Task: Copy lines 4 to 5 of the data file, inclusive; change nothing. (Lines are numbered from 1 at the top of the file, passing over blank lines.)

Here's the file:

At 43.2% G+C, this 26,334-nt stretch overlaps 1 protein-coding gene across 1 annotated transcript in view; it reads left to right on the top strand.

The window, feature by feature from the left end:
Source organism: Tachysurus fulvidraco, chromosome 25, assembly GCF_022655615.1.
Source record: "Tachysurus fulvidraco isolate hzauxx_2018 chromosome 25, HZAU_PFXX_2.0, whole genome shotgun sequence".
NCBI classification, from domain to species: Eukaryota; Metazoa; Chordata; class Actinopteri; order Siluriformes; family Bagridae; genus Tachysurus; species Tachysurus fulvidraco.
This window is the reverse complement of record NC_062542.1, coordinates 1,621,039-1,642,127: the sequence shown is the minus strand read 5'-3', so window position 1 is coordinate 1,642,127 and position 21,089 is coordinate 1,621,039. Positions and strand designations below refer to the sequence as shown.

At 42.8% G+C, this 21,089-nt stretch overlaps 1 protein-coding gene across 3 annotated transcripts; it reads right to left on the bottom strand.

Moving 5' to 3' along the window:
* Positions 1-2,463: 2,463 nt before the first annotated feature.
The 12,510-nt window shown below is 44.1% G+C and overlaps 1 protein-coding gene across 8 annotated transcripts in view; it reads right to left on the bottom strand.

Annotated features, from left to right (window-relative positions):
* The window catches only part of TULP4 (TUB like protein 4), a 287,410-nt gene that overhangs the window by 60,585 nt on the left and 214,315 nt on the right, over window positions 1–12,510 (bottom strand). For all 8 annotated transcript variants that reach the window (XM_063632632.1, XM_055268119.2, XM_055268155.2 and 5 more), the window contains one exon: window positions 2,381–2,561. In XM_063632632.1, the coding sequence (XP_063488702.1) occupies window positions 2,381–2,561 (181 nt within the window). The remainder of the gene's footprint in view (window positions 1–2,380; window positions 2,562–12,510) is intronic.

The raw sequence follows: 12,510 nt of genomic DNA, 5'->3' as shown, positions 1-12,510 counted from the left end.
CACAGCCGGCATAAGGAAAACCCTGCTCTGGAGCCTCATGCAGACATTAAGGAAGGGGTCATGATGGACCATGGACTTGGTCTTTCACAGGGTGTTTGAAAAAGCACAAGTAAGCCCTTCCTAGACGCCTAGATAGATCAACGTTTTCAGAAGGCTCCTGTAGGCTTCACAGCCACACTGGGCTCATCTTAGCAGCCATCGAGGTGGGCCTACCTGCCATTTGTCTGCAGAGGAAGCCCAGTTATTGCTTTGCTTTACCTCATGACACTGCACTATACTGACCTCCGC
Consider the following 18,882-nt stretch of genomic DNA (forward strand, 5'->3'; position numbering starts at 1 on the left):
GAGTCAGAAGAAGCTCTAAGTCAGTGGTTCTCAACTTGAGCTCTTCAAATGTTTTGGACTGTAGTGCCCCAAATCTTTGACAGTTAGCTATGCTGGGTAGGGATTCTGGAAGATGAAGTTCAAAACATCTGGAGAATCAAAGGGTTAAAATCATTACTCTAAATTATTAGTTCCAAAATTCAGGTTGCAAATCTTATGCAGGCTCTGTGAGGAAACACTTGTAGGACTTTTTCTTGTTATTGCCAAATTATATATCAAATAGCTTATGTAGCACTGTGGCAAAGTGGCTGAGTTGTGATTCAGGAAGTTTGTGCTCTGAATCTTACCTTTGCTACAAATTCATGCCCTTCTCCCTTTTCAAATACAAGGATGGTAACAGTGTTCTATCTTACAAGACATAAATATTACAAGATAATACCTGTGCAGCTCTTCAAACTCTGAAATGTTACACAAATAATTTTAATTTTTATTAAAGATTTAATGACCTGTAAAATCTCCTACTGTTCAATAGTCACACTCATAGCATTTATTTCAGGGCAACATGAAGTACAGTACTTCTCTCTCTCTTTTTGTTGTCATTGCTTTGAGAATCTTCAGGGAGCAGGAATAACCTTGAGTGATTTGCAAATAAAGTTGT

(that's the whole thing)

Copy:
Source record: "Tachysurus fulvidraco isolate hzauxx_2018 chromosome 25, HZAU_PFXX_2.0, whole genome shotgun sequence".
NCBI classification, from domain to species: Eukaryota; Metazoa; Chordata; class Actinopteri; order Siluriformes; family Bagridae; genus Tachysurus; species Tachysurus fulvidraco.